September 9, 2001
by David Kopel
KUSA-Channel 9 recently demoted the Maury Povich show to the 2 a.m. slot, removing it from daytime airing. Denver Post TV critic Joanne Ostrow reported that KUSA President Roger Ogden said, "Frankly it's been embarrassing having Maury on this station for the last 2 1/ 2 years. We felt the show is not consistent with the image of the station."
I checked the Web site for Maury, and found recent programming gems such as "Jeremy and Keayra were living together, but when she became pregnant, he wanted her out of the house. Now, they're fighting over whether the baby is his or his best friend's . . ." Or, "Dan came on the show hoping to prove that his ex-wife's child is his. Teresa wasn't sure, because she had been sleeping with someone else. Will Dan's wish come true?"
But if shows like these don't fit Channel 9's image, then why does Channel 9 air, every single weekday, shows like Montel Williams? When I tuned in last Tuesday, the show was soliciting guests for a segment on "Does your lover deny that he fathered another woman's child?"
Then there's The People's Court. Tuesday's trash TV segment featured "trials" involving a woman who stole some property from her in-laws because her ex-husband hadn't paid child support; a man who sued his brother for failing to repay the man's costs of sending underwear and bedsheets to the brother during a prison stretch several decades before; and a man suing a "tramp" who allegedly tricked him into paying for her divorce.
Are these shows consistent with Channel 9's image?
Herb Brubaker, president of the Television News Center (a Maryland-based consulting firm for media organizations) recently summarized a problem with local television news: " 'Death, destruction, murder and mayhem' are themes permeating local news . . . even though surveys indicate the local news viewership is declining, and lack of credibility may be a reason. The 'watch us or you will die' mentality is backfiring." A good example of the problem was a recent segment of the "Children First" news feature on KRDO-Channel 13 in Colorado Springs.
The segment featured a re-enactment of an incident in which an 12-year-old boy killed himself through careless, unsupervised play with a gun. The KRDO host then complained that bills to stop this kind of death have been killed eight years in a row in the Colorado legislature.
KRDO never informed its viewers that the "news" segment of the accident was old footage from an incident that occurred more than a decade ago in another state. Nor did KRDO supply its viewers with the relevant statistics about gun accidents involving children - which happen to be at all-time lows in Colorado and nationwide.
KRDO's news director and other management officials did not respond to my e-mail asking for comments on the story. Nor did the station respond to inquiries from a local community group, the Pikes Peak Firearms Coalition.
A Sept. 4 Post story covered the Denver Labor Day rally for "undocumented immigrants" - the p.c. term for illegal aliens. The Rocky Mountain News story of the same event called them the same thing. This euphemism misstates what's really illegal. The crime isn't merely the lack of documentation - as when a legal driver forgets to carry her driver's license. Rather, the person's very presence in the United States is illegal. Calling an illegal alien an "undocumented immigrant" is like calling a trespasser an "undocumented visitor" or a 12-year-old joyrider an "undocumented driver."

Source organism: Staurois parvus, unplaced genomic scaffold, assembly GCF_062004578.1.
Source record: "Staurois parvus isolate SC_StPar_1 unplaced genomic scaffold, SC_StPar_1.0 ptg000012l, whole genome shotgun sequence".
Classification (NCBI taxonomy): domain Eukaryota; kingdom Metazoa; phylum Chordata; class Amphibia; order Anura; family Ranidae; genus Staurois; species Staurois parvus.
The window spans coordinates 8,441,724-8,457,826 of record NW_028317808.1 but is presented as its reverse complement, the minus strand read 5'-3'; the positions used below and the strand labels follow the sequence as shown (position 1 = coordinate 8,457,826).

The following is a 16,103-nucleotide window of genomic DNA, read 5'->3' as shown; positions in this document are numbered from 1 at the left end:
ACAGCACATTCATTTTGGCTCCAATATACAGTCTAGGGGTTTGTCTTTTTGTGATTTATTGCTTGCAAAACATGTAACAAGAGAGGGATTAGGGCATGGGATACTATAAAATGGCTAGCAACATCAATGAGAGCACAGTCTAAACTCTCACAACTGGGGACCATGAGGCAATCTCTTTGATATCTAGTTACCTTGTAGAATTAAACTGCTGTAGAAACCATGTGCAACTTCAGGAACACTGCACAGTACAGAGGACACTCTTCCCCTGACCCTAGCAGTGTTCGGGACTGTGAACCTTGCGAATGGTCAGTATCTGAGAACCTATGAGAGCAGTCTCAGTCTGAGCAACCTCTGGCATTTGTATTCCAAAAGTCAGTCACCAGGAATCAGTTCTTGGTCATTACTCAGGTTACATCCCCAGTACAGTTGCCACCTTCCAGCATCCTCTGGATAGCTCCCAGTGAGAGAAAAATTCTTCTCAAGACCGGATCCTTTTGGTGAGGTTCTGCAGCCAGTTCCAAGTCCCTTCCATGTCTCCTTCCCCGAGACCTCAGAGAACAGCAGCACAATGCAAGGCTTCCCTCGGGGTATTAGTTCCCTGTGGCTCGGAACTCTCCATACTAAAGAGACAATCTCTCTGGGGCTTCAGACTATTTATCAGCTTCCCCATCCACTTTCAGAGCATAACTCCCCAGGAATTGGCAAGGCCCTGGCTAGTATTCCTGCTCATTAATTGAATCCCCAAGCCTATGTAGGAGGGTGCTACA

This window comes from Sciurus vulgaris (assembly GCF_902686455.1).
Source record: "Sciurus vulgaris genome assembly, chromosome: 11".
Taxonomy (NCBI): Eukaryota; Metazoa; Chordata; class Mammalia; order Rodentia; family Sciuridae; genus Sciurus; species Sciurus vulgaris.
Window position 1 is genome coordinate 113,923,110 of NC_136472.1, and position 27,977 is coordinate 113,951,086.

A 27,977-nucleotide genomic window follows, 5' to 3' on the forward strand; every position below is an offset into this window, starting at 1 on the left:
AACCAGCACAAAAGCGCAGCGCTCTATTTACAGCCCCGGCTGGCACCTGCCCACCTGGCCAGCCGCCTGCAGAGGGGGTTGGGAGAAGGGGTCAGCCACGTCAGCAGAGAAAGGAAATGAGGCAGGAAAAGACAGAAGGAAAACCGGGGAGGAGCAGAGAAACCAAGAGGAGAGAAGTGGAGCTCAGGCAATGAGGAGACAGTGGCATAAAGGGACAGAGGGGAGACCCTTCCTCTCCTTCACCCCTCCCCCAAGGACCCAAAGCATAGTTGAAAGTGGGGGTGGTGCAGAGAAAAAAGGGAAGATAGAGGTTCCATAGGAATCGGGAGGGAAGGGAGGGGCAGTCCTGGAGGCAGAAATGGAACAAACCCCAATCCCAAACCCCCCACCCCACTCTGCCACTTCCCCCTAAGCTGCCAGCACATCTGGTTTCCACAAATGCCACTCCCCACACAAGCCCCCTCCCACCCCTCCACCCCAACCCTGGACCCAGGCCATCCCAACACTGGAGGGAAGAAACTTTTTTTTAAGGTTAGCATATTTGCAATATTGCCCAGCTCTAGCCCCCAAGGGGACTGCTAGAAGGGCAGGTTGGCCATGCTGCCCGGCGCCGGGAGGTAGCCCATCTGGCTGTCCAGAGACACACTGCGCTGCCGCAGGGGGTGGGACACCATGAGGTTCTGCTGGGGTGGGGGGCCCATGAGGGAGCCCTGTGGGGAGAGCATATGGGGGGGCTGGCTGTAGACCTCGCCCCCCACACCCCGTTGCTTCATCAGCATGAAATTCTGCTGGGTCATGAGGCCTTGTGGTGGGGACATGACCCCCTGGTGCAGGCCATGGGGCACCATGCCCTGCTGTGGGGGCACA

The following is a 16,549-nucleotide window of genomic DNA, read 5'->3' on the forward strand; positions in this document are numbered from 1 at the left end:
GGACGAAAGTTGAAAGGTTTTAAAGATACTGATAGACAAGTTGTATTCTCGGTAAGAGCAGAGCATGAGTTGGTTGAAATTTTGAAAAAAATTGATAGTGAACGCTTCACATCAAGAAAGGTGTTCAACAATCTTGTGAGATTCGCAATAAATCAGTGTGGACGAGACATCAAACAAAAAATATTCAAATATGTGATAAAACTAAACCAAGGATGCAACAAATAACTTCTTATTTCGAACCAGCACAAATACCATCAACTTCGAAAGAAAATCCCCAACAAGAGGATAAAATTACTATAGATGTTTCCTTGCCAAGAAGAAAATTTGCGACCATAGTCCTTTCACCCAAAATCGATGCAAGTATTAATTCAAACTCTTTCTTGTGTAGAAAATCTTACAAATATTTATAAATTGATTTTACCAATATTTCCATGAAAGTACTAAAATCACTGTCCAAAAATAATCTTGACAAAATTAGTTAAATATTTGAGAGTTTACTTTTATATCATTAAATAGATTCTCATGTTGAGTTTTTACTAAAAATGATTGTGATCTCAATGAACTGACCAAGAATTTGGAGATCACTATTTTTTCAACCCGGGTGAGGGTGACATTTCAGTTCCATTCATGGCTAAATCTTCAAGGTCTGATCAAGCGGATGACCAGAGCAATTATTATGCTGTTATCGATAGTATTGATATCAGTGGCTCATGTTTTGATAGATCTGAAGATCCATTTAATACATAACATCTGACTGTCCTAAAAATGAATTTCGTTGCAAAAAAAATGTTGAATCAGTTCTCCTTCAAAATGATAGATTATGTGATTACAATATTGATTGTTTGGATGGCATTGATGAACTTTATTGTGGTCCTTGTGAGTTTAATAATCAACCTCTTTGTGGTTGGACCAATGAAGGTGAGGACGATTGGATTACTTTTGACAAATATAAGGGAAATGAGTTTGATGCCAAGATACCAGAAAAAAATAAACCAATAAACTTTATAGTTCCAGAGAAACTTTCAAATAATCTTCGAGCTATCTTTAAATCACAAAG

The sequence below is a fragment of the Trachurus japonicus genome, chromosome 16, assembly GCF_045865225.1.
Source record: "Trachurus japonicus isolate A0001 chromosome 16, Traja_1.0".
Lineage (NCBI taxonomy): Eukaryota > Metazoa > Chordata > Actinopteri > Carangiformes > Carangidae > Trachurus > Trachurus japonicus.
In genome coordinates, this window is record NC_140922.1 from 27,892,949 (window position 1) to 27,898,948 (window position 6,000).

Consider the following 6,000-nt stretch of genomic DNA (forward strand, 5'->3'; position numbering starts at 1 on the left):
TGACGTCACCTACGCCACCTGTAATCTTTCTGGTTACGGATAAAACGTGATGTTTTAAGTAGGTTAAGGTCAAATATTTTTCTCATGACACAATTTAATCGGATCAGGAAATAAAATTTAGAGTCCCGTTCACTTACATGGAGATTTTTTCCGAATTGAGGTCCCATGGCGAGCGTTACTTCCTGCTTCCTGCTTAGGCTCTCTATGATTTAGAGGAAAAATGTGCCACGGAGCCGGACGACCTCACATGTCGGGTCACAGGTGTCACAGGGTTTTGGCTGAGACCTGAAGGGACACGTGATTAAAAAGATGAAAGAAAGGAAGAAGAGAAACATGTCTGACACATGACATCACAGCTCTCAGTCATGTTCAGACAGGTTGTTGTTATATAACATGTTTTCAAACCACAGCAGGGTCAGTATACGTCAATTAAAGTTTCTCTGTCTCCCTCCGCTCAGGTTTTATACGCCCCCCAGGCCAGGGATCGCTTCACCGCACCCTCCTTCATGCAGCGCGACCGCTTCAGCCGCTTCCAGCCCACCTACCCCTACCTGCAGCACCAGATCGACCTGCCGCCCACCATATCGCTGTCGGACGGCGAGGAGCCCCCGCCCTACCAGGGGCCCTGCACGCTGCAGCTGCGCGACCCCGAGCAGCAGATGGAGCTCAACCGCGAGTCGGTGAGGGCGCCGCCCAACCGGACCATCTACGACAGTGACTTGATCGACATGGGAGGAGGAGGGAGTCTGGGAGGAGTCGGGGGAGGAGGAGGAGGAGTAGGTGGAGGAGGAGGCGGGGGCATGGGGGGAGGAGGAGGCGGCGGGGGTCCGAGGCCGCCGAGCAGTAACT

While the News covered various angles of the Labor Day parade, the Post focused exclusively on the pro-illegal issue. The Post offered a variety of quotes from proponents of amnesty for illegal aliens, but nothing from the other side. In contrast, when the Post covered Rep. Tom Tancredo and Dick Lamm's proposal to lower immigration rates, opponents were given extensive space.
The News and the Post both offered uncritical coverage (Aug. 30) of a report
from the Colorado Fiscal Policy Institute, a group that promotes greater
spending on welfare and similar programs. The study estimated that a single
parent with a preschooler and an older child needs to earn $18.90 per hour in
Denver to pay for necessities. Neither article included a quote from anyone
critical of the study. Instead, both articles concluded with positive statements
from Jennifer Brooks, who was identified with the organization Wider
Opportunities for Women. In fact, Brooks was the co-author of the
study - as the title page of the study clearly indicated, but as neither paper told its readers.
A Post special feature (Aug. 26) on Colorado State University football included a large photo of a professor and two football players, purporting to be engaged in a microscopic examination of cancerous rat brain cells - even though the players were several feet from the microscope and arrayed in full football gear. Why set up such an obviously posed shot and pretend that it's real? The only people who really perform scientific research while wearing brightly-colored uniforms are folks like Hal Jordan (Green Lantern) or Reed Richards (Mr. Fantastic).